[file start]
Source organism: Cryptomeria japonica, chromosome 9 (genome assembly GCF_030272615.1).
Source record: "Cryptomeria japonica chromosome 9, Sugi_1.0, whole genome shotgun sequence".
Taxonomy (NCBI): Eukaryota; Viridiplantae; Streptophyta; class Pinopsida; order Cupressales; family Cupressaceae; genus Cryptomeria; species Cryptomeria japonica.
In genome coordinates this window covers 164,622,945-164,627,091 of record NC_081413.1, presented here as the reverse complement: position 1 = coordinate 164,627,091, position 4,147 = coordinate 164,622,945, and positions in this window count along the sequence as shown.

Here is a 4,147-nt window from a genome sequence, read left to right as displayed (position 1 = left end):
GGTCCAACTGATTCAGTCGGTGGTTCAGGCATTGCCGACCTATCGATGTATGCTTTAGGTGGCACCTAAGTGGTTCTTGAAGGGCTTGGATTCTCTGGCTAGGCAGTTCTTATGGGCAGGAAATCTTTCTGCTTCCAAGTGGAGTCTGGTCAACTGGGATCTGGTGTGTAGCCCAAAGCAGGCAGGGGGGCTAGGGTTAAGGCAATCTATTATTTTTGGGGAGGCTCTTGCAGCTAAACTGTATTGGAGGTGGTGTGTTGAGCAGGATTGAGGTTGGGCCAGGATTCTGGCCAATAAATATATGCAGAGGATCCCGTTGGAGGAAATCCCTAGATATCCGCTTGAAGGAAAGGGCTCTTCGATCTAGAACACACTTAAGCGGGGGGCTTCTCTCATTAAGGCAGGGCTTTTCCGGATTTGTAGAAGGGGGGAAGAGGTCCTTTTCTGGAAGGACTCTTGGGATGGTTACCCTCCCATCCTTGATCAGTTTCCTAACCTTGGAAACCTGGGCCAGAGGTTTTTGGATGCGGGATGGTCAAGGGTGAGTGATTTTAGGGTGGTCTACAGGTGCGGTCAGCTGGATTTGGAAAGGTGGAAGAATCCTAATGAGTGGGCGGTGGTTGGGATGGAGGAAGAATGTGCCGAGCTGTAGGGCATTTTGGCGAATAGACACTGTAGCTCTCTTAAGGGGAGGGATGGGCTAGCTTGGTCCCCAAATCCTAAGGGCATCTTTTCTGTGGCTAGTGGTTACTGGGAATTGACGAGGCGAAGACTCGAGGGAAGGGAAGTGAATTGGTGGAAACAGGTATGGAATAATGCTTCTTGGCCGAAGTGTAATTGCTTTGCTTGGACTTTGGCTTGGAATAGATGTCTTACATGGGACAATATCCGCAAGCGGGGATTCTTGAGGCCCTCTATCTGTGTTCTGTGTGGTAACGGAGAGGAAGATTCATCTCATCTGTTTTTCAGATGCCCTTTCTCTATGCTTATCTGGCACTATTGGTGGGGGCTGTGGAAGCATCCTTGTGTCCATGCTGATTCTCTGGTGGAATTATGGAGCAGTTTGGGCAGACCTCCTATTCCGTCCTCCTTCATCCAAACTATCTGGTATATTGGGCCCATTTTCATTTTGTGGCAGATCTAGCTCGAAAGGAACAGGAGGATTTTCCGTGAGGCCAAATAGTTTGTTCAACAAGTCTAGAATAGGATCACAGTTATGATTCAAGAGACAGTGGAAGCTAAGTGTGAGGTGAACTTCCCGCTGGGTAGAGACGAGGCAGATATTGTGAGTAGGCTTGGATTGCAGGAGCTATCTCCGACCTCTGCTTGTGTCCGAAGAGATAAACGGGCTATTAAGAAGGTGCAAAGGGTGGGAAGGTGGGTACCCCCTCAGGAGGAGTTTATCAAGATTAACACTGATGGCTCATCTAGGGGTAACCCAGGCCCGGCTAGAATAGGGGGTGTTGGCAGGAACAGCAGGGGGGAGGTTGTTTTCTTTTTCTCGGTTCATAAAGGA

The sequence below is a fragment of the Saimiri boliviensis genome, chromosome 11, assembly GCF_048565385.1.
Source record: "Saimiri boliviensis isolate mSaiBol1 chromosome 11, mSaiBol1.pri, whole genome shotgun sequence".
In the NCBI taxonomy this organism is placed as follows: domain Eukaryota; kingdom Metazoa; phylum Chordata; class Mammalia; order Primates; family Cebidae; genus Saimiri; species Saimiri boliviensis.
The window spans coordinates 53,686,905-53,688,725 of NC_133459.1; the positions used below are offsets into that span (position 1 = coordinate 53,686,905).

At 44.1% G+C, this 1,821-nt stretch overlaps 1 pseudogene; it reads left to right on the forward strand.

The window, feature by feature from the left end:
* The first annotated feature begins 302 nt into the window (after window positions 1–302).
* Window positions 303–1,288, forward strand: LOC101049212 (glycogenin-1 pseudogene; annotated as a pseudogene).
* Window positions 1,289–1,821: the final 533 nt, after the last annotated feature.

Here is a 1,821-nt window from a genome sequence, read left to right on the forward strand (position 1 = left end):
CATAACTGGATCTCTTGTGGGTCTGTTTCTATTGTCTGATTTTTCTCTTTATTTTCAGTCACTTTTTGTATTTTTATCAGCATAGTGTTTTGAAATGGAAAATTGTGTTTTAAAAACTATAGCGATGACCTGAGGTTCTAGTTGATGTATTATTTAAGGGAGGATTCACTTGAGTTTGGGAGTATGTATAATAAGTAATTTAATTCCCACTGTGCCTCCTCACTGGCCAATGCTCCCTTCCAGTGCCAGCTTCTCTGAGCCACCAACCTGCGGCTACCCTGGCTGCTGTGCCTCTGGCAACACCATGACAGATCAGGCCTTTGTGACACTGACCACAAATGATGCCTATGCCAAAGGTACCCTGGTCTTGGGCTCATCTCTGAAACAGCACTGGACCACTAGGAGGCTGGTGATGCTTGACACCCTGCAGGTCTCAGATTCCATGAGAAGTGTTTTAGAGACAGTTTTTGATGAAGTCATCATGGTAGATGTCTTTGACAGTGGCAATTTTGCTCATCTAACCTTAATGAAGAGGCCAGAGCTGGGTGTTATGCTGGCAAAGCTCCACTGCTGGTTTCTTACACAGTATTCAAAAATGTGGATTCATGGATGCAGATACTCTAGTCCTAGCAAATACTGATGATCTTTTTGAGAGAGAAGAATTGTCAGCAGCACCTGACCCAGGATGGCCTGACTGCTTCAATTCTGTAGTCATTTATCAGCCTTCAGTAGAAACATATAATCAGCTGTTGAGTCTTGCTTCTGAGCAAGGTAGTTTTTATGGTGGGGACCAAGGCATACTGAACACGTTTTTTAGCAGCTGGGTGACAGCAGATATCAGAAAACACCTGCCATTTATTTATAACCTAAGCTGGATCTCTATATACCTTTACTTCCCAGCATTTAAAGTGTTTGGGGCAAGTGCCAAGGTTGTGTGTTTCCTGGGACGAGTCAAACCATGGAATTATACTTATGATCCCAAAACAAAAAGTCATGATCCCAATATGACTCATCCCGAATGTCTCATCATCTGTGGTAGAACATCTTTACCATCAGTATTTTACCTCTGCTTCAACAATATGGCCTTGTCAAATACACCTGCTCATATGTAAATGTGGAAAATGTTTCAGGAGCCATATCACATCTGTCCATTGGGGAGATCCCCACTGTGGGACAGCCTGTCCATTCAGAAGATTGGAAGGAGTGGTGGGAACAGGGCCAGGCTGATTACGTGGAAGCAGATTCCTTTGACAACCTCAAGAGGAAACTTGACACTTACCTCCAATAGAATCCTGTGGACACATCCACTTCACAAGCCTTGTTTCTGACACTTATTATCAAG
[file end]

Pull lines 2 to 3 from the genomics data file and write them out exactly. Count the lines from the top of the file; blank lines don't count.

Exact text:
Source record: "Cryptomeria japonica chromosome 9, Sugi_1.0, whole genome shotgun sequence".
Taxonomy (NCBI): Eukaryota; Viridiplantae; Streptophyta; class Pinopsida; order Cupressales; family Cupressaceae; genus Cryptomeria; species Cryptomeria japonica.